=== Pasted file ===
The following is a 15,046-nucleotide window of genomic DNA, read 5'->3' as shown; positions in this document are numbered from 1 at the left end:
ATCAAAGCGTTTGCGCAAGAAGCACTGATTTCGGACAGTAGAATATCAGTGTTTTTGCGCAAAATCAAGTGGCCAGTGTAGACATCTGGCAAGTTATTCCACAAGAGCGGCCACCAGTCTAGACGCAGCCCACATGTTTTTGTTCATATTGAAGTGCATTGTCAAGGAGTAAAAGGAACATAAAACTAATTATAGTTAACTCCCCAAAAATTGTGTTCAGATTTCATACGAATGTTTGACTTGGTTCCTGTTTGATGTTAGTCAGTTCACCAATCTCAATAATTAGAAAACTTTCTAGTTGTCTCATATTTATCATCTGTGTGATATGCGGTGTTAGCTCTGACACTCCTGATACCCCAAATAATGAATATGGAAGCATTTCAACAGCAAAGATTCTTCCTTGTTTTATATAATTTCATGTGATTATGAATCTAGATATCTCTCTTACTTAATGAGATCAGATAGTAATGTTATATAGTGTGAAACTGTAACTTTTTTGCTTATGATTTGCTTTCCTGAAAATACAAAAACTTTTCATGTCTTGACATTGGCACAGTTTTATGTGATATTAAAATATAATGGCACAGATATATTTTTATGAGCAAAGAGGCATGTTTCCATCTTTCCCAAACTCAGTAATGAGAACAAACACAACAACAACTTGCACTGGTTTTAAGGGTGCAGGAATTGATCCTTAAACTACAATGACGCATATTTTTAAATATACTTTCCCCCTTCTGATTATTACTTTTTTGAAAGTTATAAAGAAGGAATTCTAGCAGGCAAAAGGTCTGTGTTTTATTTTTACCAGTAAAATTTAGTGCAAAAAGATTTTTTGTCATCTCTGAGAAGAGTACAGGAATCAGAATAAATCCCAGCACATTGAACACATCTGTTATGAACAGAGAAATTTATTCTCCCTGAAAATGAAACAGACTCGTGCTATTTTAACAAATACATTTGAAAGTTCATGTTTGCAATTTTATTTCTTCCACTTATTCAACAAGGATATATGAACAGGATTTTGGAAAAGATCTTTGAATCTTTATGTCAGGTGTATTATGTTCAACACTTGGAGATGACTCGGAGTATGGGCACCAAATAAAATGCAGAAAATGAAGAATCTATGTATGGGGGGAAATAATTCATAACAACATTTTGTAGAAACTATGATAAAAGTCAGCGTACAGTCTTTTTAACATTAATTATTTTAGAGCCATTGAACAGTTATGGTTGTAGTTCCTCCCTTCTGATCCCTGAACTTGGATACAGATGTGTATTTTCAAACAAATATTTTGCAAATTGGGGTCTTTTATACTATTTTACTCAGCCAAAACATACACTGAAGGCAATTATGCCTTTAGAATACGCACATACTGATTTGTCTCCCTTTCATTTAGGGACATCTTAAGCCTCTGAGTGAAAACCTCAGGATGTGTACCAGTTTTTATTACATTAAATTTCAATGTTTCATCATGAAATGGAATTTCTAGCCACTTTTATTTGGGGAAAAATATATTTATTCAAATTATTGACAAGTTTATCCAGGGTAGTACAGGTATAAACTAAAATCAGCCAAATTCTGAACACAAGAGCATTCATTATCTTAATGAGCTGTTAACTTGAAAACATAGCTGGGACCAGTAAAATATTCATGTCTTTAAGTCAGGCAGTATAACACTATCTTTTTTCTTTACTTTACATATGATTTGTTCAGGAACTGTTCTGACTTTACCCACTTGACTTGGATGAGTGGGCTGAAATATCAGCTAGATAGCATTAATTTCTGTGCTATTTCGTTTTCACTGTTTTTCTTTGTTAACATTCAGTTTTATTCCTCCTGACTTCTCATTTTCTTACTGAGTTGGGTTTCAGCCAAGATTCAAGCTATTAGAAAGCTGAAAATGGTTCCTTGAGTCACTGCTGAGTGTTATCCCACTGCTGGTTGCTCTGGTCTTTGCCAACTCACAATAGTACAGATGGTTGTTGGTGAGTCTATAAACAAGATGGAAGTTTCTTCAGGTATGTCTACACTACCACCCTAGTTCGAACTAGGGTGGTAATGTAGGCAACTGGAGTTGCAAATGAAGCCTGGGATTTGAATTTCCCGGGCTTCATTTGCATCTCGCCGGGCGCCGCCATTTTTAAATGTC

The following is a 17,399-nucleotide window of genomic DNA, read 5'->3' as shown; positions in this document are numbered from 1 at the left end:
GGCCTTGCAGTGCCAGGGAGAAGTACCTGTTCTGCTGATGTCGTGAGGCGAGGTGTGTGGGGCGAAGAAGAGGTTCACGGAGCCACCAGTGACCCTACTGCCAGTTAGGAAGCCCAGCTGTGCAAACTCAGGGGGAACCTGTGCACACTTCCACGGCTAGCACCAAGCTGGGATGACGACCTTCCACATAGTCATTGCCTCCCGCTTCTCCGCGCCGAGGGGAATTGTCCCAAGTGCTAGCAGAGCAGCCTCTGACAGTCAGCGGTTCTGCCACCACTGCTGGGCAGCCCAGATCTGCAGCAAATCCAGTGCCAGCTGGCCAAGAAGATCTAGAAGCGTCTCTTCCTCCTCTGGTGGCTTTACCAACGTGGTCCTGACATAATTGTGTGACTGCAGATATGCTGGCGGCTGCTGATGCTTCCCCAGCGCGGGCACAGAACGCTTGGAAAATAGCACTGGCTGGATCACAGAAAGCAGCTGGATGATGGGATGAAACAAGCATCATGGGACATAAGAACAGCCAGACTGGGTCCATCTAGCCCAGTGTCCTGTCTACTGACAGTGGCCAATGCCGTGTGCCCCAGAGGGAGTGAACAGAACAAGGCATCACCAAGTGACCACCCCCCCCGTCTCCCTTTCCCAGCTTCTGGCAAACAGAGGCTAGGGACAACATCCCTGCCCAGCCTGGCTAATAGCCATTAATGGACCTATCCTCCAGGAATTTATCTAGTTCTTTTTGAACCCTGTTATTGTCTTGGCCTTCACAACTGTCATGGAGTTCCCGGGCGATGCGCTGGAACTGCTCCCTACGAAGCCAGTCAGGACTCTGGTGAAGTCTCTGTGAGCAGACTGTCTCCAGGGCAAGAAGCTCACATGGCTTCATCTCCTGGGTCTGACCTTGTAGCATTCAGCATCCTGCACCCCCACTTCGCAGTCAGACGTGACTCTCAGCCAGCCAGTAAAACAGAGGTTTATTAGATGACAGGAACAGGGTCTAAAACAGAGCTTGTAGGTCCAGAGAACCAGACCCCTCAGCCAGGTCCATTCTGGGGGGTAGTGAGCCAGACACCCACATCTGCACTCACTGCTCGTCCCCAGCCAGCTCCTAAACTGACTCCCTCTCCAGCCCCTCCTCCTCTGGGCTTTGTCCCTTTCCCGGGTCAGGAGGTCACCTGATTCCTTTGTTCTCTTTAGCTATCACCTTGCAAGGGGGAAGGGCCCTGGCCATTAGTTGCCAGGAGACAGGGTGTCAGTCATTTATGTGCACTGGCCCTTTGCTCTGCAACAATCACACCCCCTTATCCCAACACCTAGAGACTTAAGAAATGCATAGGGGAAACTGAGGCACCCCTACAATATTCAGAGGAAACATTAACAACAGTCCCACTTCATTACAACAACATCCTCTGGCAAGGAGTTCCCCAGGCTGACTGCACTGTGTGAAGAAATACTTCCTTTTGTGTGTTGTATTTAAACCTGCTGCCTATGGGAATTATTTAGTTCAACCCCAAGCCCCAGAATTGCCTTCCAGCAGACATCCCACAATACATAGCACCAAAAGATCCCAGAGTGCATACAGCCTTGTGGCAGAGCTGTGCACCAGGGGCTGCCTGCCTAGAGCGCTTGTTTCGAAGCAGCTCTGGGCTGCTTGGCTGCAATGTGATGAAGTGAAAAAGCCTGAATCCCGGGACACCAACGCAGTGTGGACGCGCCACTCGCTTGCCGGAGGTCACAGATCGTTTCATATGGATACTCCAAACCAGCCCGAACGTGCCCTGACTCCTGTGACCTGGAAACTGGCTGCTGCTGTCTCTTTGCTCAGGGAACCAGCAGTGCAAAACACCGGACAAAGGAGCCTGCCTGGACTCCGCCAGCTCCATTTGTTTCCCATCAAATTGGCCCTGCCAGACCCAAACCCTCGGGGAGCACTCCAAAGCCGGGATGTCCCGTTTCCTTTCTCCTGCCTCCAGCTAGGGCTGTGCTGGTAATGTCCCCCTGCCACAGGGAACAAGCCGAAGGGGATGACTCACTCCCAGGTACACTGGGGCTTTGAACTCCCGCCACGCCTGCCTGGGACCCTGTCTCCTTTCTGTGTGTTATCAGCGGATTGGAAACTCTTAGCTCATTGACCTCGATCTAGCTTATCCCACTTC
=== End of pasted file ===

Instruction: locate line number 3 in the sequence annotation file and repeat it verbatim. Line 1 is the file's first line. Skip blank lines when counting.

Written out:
The following is a 17,399-nucleotide window of genomic DNA, read 5'->3' as shown; positions in this document are numbered from 1 at the left end: